• UniProt descriptions/functions
  • General functions from data from other organisms
  • Example: similar to human LYST and mouse Beige proteins (lvs genes)

Curator Note [TOP]
Write curator notes when appropriate:
  • Similar to [species/gene name] (SwissProt/GenBank ID#) % identical / % similar / % length (Dicty protein). (SwissProt/GenBank ID# = XXX AA; DDB# = YYY AA).
  • Be sure to pay attention to length of Dicty protein and length of comparison protein. Subtract strings of 'N' or 'Q' in Dicty protein. Add other important information/observations as needed.
  • If the Curated Model has feature or subfeature coordinates that differ from the Sequencing Center Gene Prediction and the reason for the coordinate changes is not obvious, make a public note explaining the difference.
  • If you do not make a Curated Model, make a public note:
    The available data are inconclusive to determine the correct gene model. The gene model presented here was obtained from the Dictyostelium Genome Consortium.

Gene Ontology Annotation [TOP]
  • Using top hits from GOst search and BLAST vs. UniProt, nr, InterPro, and Pfam, look at GO annotations of these sequences; ISS with that database record and use reference "dictyBase 'Inferred from Sequence or structural Similarity' Unpublished" (reference_no=10155).
  • If no non-IEA/ISS/NAS annotations exist for these top hits, you may use the sequence record in the with column, but in this case try to find a reference that provides evidence for the process/function/component (need to import PMID first, then make this annotation).
  • If you have a good annotation for a function and you can logically and confidently infer that the gene product participates in a process or localizes to a cellular component based on other annotations, use the IC evidence code (for example, a protein annotated with function "DNA binding" can be annotated with IC component "nucleus").
  • Alternatively, if you have good hits with InterProScan or ProSite, you may ISS with those records that have GO annotations. (See also InterPro2go and EC2go mappings.)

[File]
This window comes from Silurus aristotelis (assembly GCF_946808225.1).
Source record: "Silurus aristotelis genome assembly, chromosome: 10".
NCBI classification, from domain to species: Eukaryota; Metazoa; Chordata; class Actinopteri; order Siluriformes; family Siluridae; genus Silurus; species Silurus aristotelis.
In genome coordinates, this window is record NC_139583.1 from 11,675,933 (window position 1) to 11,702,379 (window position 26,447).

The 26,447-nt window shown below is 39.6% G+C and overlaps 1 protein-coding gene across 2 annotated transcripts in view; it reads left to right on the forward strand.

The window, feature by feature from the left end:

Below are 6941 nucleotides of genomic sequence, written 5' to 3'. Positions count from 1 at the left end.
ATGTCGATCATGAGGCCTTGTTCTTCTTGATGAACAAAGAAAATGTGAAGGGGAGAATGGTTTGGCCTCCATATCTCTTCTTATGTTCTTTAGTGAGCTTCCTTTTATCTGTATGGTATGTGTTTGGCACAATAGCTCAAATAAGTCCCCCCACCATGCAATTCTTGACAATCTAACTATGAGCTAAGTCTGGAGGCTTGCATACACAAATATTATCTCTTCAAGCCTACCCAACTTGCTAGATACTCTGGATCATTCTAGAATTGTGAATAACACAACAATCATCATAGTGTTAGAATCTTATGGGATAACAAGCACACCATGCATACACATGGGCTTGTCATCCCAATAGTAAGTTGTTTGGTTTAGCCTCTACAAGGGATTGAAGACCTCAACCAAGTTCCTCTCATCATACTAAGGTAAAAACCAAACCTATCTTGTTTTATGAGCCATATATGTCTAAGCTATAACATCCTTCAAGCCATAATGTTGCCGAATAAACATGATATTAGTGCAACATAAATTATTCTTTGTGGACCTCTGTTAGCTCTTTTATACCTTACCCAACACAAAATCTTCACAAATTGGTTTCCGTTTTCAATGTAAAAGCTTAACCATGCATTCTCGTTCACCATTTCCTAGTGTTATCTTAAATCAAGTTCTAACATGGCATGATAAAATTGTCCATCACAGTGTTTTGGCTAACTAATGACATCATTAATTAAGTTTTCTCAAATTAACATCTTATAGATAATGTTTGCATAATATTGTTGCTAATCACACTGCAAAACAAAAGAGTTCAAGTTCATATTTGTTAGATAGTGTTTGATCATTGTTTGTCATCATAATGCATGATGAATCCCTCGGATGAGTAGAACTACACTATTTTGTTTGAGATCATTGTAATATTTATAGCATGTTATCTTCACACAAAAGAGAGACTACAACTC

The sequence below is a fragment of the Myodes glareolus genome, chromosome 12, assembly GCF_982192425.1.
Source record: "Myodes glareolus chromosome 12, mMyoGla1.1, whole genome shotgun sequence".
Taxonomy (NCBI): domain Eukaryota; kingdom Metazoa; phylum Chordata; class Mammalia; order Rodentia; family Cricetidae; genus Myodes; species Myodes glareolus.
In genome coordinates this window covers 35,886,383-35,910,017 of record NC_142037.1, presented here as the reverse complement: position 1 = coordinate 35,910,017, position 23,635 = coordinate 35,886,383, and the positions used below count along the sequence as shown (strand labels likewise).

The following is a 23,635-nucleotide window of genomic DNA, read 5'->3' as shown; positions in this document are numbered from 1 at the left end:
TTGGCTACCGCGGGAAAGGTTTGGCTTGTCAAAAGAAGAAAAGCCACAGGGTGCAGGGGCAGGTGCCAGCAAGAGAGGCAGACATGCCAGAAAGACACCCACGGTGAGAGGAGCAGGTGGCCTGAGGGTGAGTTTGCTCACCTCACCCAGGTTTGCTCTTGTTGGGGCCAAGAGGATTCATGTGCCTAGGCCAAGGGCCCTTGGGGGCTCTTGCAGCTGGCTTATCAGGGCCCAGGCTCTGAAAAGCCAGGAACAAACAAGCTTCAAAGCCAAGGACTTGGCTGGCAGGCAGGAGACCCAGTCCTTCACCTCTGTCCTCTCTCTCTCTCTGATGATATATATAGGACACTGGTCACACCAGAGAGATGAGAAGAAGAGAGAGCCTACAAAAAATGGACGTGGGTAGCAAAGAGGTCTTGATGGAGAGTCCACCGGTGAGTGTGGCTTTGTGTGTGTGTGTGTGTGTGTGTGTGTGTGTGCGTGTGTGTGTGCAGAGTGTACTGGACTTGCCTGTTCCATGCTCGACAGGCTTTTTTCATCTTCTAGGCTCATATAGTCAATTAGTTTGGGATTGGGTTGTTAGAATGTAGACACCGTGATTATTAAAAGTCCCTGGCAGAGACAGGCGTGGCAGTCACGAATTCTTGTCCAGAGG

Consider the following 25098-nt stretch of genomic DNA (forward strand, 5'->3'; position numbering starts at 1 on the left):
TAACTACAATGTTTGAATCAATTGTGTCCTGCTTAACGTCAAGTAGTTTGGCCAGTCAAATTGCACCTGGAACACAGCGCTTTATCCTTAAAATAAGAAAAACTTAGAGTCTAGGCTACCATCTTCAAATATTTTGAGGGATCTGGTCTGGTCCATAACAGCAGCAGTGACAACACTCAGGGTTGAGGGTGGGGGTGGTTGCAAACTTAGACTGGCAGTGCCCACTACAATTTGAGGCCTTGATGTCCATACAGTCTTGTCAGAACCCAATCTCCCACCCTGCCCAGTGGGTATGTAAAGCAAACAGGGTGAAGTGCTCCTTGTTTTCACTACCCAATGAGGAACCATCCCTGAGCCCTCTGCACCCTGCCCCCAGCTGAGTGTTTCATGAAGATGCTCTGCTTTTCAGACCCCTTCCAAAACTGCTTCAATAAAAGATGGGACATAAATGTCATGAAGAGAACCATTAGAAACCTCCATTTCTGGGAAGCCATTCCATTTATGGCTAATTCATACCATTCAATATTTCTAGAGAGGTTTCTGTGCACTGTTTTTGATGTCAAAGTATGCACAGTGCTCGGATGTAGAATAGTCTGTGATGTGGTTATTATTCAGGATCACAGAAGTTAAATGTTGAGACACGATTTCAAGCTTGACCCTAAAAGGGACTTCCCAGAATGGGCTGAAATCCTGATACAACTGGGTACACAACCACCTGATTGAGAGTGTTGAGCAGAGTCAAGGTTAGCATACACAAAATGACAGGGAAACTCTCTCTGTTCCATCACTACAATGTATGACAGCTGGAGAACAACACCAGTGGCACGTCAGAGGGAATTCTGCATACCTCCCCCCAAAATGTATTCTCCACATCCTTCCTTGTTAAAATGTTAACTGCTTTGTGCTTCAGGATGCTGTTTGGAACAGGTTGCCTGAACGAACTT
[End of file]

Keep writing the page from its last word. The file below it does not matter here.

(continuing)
• ISS may be done with molecular_function, however, biological_process and cellular_component terms must be used carefully. Very general process terms may be used, and component terms should be discussed.
  • As with curation of previously identified genes, annotate all second generation genes to all three ontologies (function, process, component). If there is nothing to ISS in one or more ontologies, and no IEAs exist, annote with "unknown."
    • biological_process unknown ; GO:0000004
    • molecular_function unknown ; GO:0005554
    • cellular_component unknown ; GO:0008372
  • Listing of dictyBase internal GO references:
  • ND: dictyBase 'No biological Data' Unpublished (reference_no=9851)
  • ISS: dictyBase 'Inferred from Sequence or structural Similarity' Unpublished (reference_no=10155)
  • IC: dictyBase 'Inferred by Curator' Unpublished (reference_no=11067)
  • NAS: (unpublished information from authors) dictyBase (2005) 'Personal communication to dictyBase' Unpublished (reference_no=11050; note this reference changes each calendar year)

MetaCyc Curation [TOP]
  • Curation of metabolic genes is a type of similarity-based curation; most of the same guidelines apply, but with a few exceptions.
  • The metabolic proteins of Dictyostelium are being documented with MetaCyc and metabolic pathways will eventually be displayed at dictyBase (dictyCyc) with the use of Pathway Tools software.
  • Previously unidentified metabolic genes can be found in dictyBase in a variety of ways. Using the search tool, the automated gene products and/or GO terms may contain protein names or EC numbers. Alternatively, the best approach to finding potential orthologs is via BLAST. To find protein sequences in other species to BLAST against database, use the following resources: KEGG, BRENDA, UniProt, or Enzyme Nomenclature.
  • When writing gene products for genes to be integrated into the dictyCyc database, DO NOT use "putative" or they will not be automatically imported by Pathway Tools.

Other Notes on Similarity-Based Curation [TOP]
  • ISS only with non-IEAs and non-ISS.
  • Donít ISS with ISS; this dilutes the meaning of annotations (not to mention the level of confidence for ISS annotations from other databases).
  • Avoid confusing annotations such as Cellular Component IMP.
  • You can "mix and match" -- all GO annotations donít need to be from the same reference (i.e., the process can come from one and function from another).
  • Not all GO annotations from the "with" record need to be ISSed to the Dicty gene; some annotations contain extraneous information that is not relevant.
  • See also the GO list e-mail exchanges (April 5, 2004 and November 29, 2002).